Microsoft warns of a “massive email campaign” that uses a Java-based STRRAT malware to steal confidential data from infected systems while disguising itself as a ransomware infection.
The Microsoft Security Intelligence team stated that the RAT is infamous for its ransomware-like behavior of appending the file name extension .crimson to files without actually encrypting them.
The new wave of attacks which was found by the company last week, commences with spam emails sent from compromised email accounts having the subject line “Outgoing Payments” tricking the recipients into opening malicious PDF documents that claim to be remittances, but in reality, connect to a rogue domain to download the STRRAT malware.
Besides establishing connections to a command-and-control server during execution, the malware comes with several features that allow it to collect browser passwords, log keystrokes, and run remote commands and PowerShell scripts.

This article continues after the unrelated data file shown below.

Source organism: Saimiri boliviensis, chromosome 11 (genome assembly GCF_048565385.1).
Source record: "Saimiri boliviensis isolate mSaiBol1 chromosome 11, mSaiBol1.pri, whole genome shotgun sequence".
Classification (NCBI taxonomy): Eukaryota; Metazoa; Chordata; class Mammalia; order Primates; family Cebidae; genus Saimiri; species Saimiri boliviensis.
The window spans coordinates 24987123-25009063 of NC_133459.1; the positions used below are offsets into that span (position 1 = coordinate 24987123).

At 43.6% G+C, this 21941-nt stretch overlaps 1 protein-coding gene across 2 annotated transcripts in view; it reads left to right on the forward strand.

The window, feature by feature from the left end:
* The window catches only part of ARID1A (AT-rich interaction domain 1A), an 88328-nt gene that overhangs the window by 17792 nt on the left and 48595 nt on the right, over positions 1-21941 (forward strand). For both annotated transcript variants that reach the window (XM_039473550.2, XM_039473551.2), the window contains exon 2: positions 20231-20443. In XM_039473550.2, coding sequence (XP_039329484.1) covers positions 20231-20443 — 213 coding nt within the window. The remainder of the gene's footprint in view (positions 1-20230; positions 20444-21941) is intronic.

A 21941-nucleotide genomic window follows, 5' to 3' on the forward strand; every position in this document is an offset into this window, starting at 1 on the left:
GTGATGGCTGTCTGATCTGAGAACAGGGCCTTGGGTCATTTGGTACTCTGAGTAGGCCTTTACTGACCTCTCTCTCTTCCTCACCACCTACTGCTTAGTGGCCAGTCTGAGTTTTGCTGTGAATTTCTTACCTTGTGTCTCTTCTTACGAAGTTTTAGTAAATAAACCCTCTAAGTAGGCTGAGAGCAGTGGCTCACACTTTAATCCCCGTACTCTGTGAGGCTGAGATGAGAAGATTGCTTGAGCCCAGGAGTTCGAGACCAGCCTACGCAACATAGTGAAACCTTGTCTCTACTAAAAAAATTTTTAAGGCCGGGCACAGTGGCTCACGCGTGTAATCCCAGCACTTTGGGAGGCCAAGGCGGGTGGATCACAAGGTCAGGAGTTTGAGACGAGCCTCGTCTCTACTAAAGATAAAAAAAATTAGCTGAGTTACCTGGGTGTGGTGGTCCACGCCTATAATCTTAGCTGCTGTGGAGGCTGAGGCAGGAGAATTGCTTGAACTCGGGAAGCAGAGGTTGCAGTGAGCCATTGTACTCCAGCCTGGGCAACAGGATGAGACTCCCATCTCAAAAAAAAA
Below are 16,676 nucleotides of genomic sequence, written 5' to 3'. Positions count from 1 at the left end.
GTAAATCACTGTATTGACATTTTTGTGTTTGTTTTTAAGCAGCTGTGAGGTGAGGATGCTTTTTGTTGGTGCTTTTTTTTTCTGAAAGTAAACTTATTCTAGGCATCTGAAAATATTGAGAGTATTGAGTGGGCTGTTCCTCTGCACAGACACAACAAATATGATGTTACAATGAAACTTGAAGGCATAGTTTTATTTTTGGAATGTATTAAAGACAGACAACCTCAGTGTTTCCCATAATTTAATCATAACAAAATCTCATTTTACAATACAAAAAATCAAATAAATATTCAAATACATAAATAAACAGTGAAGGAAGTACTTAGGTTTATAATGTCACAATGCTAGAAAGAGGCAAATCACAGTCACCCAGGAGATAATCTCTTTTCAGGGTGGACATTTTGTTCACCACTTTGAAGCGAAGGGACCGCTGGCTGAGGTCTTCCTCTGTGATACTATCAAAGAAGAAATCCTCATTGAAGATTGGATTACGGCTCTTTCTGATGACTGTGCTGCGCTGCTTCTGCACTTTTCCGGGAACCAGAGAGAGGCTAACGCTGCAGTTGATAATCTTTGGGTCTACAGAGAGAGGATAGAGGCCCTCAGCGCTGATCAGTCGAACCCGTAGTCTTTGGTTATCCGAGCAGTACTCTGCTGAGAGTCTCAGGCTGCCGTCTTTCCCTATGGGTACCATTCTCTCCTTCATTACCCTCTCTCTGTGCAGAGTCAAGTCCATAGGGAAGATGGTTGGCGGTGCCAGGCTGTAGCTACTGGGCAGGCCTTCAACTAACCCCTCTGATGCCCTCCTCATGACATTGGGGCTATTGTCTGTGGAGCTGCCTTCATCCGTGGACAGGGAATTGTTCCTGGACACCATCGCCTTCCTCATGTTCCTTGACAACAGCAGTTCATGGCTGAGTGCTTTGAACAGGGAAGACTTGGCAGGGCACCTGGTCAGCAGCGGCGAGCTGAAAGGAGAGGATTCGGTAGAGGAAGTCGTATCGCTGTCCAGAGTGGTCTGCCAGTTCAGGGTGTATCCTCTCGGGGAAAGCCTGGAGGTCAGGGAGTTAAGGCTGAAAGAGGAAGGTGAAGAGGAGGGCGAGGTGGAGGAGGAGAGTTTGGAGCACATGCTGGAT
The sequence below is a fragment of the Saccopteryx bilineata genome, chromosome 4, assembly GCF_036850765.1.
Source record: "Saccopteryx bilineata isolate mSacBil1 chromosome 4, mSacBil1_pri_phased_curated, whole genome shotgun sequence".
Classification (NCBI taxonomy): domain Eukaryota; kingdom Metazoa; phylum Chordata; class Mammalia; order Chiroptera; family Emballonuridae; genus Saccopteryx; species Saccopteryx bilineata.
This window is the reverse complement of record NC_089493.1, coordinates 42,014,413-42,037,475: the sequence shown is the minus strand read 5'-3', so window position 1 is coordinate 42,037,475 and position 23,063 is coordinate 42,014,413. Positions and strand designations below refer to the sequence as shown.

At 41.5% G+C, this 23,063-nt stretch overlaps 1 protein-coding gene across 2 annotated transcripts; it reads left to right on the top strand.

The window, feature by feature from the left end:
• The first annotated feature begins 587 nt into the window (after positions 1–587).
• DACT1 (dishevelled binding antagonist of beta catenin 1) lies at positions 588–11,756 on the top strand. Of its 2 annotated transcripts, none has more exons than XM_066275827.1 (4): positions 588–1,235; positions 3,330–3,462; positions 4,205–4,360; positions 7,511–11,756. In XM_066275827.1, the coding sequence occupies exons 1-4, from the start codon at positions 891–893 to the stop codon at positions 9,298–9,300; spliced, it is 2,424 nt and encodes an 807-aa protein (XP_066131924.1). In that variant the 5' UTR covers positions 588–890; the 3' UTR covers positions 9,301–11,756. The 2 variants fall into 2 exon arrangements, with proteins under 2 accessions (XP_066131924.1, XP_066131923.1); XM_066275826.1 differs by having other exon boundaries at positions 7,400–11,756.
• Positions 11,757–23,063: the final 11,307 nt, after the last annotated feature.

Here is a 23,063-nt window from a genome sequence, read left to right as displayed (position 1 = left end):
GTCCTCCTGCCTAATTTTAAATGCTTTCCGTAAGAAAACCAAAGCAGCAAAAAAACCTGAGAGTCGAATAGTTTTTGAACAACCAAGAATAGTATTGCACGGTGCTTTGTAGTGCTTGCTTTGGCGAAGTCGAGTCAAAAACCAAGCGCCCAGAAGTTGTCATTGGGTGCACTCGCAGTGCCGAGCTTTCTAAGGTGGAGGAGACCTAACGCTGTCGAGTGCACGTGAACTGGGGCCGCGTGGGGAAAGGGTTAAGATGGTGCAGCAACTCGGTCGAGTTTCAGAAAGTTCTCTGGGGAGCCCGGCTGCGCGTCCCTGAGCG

STRRAT first emerged in June 2020, with German cybersecurity firm G Data observing the Windows malware (version 1.2) in phishing emails containing malicious Jar (or Java Archive) attachments.
G Data malware analyst Karsten Hahn stated that the RAT focuses on stealing credentials of browsers and email clients, and passwords via keylogging. It supports the following browsers and email clients: Firefox, Internet Explorer, Chrome, Foxmail, Outlook, Thunderbird.
However, its ransomware capabilities are basic in that the “encryption” stage only renames files by suffixing the “.crimson” extension. If the extension is removed, the files can be opened as usual.
Microsoft also notes that version 1.5 is more obfuscated and modular than previous versions, suggesting that the attackers behind the operation are actively working to improvise their toolset.